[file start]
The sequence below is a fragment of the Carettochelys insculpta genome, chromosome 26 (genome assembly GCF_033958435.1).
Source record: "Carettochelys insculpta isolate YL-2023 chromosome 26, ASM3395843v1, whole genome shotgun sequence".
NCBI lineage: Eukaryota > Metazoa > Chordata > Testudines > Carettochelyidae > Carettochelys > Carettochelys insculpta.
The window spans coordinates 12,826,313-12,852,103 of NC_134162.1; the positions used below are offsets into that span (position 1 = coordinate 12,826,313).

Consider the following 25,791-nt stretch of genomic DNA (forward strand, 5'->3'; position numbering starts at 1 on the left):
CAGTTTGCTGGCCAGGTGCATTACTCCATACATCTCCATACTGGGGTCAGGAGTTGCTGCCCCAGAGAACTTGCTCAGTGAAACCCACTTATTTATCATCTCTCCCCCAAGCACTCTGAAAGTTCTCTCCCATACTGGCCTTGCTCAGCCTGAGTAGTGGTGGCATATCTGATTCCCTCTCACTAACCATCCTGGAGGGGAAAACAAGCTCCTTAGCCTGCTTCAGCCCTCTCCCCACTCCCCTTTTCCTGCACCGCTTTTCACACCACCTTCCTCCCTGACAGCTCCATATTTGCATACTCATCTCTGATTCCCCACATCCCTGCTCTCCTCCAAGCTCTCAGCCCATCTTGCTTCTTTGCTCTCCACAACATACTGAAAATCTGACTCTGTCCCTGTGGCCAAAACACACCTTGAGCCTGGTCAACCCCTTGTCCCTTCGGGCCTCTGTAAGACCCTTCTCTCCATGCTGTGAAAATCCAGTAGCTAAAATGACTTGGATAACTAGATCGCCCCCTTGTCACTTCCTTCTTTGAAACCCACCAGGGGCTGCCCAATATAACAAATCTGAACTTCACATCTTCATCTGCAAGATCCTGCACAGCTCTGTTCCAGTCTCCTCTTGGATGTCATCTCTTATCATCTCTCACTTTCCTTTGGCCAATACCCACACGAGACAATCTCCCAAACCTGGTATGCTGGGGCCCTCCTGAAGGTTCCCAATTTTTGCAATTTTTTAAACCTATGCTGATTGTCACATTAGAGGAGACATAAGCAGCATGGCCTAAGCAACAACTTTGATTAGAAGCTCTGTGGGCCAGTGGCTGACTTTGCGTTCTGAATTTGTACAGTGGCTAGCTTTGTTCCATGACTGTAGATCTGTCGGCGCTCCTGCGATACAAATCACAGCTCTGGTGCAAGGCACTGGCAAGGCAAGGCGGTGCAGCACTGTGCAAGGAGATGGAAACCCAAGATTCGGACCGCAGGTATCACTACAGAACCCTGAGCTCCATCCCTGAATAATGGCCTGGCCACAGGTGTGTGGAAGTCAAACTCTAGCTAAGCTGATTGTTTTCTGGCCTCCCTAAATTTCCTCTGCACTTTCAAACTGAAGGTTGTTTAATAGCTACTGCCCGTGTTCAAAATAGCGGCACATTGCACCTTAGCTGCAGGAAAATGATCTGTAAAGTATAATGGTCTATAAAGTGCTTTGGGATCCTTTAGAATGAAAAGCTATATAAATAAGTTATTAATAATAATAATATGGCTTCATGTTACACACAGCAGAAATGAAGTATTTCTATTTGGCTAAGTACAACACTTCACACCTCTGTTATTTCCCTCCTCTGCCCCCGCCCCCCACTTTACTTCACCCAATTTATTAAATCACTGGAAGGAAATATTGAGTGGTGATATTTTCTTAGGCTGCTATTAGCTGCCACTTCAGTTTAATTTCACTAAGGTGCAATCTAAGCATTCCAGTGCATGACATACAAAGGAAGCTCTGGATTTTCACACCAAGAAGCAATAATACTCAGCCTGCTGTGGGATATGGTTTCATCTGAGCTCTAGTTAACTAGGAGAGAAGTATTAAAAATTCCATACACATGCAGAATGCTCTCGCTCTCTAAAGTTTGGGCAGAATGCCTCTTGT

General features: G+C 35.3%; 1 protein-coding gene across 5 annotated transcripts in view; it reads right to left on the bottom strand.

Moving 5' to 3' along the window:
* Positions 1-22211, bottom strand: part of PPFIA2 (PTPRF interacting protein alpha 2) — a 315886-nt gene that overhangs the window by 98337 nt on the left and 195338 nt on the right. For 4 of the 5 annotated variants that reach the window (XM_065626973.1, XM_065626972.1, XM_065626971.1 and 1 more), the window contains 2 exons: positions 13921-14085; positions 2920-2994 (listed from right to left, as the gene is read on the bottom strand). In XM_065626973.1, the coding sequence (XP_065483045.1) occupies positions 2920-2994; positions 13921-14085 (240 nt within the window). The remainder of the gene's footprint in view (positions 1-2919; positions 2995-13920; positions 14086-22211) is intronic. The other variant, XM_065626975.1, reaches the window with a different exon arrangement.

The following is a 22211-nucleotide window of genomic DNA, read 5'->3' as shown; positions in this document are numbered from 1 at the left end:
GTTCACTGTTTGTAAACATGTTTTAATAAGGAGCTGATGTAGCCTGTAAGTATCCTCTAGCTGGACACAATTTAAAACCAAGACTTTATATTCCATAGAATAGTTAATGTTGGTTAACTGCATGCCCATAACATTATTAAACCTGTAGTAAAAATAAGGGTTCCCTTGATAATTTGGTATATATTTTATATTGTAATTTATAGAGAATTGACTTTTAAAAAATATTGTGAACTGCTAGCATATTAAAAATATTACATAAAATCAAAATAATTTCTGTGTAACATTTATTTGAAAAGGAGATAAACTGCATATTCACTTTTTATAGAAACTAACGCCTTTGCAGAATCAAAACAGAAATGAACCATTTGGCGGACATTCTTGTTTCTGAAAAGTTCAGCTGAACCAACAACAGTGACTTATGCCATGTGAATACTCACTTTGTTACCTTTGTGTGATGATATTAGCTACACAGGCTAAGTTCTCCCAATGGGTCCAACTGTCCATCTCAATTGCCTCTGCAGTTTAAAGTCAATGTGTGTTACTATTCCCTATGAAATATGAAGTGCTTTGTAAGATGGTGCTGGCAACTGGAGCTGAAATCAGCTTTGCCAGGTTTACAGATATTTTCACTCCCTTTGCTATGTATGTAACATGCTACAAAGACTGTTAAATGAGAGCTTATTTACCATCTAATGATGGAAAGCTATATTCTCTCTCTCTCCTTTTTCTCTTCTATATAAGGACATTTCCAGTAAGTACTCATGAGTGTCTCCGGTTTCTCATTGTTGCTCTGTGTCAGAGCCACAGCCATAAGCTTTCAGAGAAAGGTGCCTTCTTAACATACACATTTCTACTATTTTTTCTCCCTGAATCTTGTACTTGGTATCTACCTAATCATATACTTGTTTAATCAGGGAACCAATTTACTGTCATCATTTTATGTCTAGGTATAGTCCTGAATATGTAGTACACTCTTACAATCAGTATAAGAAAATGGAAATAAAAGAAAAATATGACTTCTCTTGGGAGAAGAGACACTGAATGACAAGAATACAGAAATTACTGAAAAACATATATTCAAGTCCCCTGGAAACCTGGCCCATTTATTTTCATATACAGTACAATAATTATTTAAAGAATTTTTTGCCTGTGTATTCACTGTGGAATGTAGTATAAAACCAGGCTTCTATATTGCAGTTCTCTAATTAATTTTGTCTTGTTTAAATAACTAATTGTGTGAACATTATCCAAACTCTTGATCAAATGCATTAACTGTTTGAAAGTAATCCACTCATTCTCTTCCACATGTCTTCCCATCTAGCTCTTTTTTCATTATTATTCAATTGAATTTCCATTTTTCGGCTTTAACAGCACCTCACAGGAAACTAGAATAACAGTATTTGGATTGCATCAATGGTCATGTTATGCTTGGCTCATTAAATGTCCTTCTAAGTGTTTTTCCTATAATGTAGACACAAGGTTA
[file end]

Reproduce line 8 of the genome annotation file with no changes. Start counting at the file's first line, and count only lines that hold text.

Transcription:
Moving 5' to 3' along the window: